Part of the problem is that, while this is the first universe-wide reboot for Marvel's comic book continuity, the concept is very familiar to comic fans, thanks to the many reboots offered in the last three decades by Marvel's biggest competitor, DC. In a lot of ways, much of today's Marvel announcement called back to the first — and arguably, the best — of DC's multiple universal reboot stories: 1985's Crisis on Infinite Earths. Not only does Alex Ross' cover for the first issue of Secret Wars mirror George Perez's cover for Crisis on Infinite Earths No. 1, but the DC series also featured refugees from a number of parallel Earths emigrating to "New Earth," the one, final Earth that remained at the end of the series — something that appears to be the core of Marvel's "Battleworld" concept for Secret Wars.

(DC also rebooted their universe in 1994's Zero Hour, 2004's Infinite Crisis and 2011's Flashpoint, the last of which also saw the publisher relaunch all of its titles with a new first issue, another cue that Marvel might take from DC, given that the former has already teased something called "All New Marvel" in September.)
But they already pulled issue relaunch stunts like those. The earliest was probably Heroes Reborn from 1996. This wouldn't be particularly new either.

The news reports tell that this new take on Secret Wars will see the merging of a number of characters from the failed Ultimate universe into the mainstay (I'd say 616, but I've got a feeling that'll no longer be valid), like the new mixed-race Spider-Man, Miles Morales. It raises a lot of good questions what their vision is for a NuMarvel universe. Will they supplant Peter Parker entirely with a new, politically correct version of what they think Spidey should be? And will similar steps be taken with various other Marvel cast members?
Another hurdle to great enthusiasm is the fact that the idea of Marvel rebooting has been floating around for decades; Sean Howe's Marvel Comics: The Untold Story [5] describes such plans as far back as the mid-1980s, and similar reboots have been teased almost every decade since. While it might be exciting that Marvel is actually going to do it this time, the idea, at this point, is far from a new one.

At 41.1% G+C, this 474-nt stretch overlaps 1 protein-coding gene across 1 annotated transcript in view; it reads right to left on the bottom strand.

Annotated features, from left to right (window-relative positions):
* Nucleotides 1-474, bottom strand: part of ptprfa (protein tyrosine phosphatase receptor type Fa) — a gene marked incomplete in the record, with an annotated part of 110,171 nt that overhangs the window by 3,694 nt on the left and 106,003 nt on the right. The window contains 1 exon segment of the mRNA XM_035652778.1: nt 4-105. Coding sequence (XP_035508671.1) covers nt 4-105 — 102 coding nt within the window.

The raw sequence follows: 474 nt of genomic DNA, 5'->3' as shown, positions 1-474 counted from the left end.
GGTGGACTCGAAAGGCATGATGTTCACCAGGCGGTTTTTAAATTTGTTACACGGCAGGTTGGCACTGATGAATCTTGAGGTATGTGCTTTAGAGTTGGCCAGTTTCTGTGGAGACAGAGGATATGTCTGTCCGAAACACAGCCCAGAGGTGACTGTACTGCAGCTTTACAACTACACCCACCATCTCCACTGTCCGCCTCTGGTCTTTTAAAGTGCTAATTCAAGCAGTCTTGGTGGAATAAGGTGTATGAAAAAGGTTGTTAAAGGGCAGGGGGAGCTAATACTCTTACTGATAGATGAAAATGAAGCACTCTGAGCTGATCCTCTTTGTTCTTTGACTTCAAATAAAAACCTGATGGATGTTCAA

I'd heard years ago that Jim Shooter wanted to replace a lot of established Marvel heroes with new characters, but Stan Lee made sure that wouldn't happen, and I don't see what Shooter thought would be so great about it. It's not hard to guess why Quesada and his awful staff are doing it now with Lee no longer able to object - they want to make everything perfect as a mirror for the movies.
There's also the fact that, for a lot of fans, the very idea of a Marvel reboot is something to be afraid of, and not excited by. One of Marvel's core strengths, traditionally, has been that "everything counts" in terms of previously published material. While that's not technically true — something I'll get to in a moment — the fact that Marvel's mythology doesn't have to deal with the difficult-to-explain concept of "Post-Crisis," "Post-Zero Hour," or "Post-Flashpoint" eras has been something of a point of pride for Marvel. As recently as 2012 [6], Marvel's chief creative officer Joe Quesada was promoting new publishing initiatives by boasting, "We love our hardcore constituency. We're not rebooting, we're not saying, 'Hey, all that stuff you read doesn't matter anymore.'" Surely rebooting in 2015 doesn't send an accidental message that Marvel doesn't love its hardcore constituency anymore — but you'll have to ask that very constituency how they feel about that.
I think the emigrants from their readership over the years - casual or otherwise - have answered the question. It's not something they're afraid of, but it certainly is something that insults and alienates them. No longer are most readers surprised - this is an editorial board that long eschewed plausible character drama for cheap stunts. They've proven they'll do anything they think gets them headlines they don't deserve, under the confidence the mainstream press by and large won't ask them any hard questions or hold them to any standards.